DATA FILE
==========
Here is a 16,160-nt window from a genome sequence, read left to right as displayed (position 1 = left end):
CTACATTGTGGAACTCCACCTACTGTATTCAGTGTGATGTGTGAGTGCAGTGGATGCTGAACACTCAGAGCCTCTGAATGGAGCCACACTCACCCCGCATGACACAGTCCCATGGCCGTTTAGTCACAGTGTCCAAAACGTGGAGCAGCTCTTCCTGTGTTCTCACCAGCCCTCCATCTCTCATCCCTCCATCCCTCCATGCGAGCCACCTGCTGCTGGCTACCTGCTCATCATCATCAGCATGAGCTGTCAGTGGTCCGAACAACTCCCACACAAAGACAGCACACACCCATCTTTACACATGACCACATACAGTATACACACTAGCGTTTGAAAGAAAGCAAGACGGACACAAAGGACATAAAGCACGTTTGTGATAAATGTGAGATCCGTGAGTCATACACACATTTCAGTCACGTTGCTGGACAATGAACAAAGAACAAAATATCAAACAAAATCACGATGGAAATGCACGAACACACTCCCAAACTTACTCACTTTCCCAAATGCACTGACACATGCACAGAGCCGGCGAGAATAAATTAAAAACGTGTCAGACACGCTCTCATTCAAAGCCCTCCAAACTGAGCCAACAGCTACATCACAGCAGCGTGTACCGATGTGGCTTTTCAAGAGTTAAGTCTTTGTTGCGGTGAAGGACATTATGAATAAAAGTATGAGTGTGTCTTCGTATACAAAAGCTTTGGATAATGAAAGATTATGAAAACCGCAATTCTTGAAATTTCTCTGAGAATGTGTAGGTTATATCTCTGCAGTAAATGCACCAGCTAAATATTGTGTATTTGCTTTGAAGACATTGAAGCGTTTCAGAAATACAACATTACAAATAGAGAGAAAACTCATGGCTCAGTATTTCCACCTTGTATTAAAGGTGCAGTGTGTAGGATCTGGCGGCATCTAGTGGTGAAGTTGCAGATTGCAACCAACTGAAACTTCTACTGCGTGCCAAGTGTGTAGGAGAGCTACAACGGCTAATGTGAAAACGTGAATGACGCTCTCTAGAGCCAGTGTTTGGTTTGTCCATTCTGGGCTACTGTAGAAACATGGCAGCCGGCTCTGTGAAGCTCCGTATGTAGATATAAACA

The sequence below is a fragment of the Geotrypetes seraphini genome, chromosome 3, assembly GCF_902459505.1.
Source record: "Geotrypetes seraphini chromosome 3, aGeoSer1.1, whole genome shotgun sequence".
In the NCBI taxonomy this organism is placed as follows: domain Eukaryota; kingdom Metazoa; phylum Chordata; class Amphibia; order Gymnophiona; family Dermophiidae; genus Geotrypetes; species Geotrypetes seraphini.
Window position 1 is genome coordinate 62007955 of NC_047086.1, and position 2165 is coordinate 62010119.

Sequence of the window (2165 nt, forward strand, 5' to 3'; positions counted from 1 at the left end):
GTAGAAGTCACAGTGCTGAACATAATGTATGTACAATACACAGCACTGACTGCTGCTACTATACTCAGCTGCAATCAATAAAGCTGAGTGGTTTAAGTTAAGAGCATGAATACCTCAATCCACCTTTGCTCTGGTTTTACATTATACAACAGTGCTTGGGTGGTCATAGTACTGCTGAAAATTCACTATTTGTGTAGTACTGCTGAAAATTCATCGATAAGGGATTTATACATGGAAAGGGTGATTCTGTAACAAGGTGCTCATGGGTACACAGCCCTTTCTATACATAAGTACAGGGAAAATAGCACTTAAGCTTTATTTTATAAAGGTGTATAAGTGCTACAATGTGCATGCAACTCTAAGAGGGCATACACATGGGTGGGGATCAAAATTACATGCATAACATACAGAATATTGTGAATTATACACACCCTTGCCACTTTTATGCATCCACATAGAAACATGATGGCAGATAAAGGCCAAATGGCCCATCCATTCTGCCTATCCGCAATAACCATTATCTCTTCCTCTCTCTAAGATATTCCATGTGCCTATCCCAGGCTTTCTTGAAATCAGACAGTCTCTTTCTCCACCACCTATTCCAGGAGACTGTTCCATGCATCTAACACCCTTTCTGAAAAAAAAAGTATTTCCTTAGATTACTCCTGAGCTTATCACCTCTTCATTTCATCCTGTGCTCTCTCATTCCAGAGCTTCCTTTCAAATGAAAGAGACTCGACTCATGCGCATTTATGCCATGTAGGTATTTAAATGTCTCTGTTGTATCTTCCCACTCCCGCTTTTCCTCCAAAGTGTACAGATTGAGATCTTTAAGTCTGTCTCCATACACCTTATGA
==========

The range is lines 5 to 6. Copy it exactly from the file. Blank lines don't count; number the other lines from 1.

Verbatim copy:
In the NCBI taxonomy this organism is placed as follows: domain Eukaryota; kingdom Metazoa; phylum Chordata; class Amphibia; order Gymnophiona; family Dermophiidae; genus Geotrypetes; species Geotrypetes seraphini.
Window position 1 is genome coordinate 62007955 of NC_047086.1, and position 2165 is coordinate 62010119.